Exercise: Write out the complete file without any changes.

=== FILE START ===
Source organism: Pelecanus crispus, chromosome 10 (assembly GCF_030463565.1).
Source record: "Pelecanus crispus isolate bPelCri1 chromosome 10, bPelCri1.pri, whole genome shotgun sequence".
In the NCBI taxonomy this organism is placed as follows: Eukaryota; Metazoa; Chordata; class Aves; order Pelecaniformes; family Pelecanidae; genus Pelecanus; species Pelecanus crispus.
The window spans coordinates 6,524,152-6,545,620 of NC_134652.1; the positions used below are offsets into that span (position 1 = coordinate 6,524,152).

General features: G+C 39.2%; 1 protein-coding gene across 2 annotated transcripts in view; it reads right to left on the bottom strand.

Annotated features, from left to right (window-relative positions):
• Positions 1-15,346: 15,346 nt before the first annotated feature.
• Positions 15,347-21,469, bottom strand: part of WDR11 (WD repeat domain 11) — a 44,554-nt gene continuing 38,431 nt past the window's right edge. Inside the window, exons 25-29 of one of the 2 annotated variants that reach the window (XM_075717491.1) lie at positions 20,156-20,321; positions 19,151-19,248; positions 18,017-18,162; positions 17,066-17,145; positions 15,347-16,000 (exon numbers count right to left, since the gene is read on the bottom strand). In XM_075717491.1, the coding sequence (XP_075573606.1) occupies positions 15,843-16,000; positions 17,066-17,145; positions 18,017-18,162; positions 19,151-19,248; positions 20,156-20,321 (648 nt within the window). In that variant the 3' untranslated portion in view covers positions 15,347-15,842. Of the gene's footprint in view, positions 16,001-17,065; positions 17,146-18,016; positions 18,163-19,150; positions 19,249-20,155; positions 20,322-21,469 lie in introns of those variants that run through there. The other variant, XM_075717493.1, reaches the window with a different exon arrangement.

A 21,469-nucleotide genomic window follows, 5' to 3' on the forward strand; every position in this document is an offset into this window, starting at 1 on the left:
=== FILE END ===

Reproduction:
Source organism: Pelecanus crispus, chromosome 10 (assembly GCF_030463565.1).
Source record: "Pelecanus crispus isolate bPelCri1 chromosome 10, bPelCri1.pri, whole genome shotgun sequence".
In the NCBI taxonomy this organism is placed as follows: Eukaryota; Metazoa; Chordata; class Aves; order Pelecaniformes; family Pelecanidae; genus Pelecanus; species Pelecanus crispus.
The window spans coordinates 6,524,152-6,545,620 of NC_134652.1; the positions used below are offsets into that span (position 1 = coordinate 6,524,152).

General features: G+C 39.2%; 1 protein-coding gene across 2 annotated transcripts in view; it reads right to left on the bottom strand.

Annotated features, from left to right (window-relative positions):
• Positions 1-15,346: 15,346 nt before the first annotated feature.
• Positions 15,347-21,469, bottom strand: part of WDR11 (WD repeat domain 11) — a 44,554-nt gene continuing 38,431 nt past the window's right edge. Inside the window, exons 25-29 of one of the 2 annotated variants that reach the window (XM_075717491.1) lie at positions 20,156-20,321; positions 19,151-19,248; positions 18,017-18,162; positions 17,066-17,145; positions 15,347-16,000 (exon numbers count right to left, since the gene is read on the bottom strand). In XM_075717491.1, the coding sequence (XP_075573606.1) occupies positions 15,843-16,000; positions 17,066-17,145; positions 18,017-18,162; positions 19,151-19,248; positions 20,156-20,321 (648 nt within the window). In that variant the 3' untranslated portion in view covers positions 15,347-15,842. Of the gene's footprint in view, positions 16,001-17,065; positions 17,146-18,016; positions 18,163-19,150; positions 19,249-20,155; positions 20,322-21,469 lie in introns of those variants that run through there. The other variant, XM_075717493.1, reaches the window with a different exon arrangement.

A 21,469-nucleotide genomic window follows, 5' to 3' on the forward strand; every position in this document is an offset into this window, starting at 1 on the left: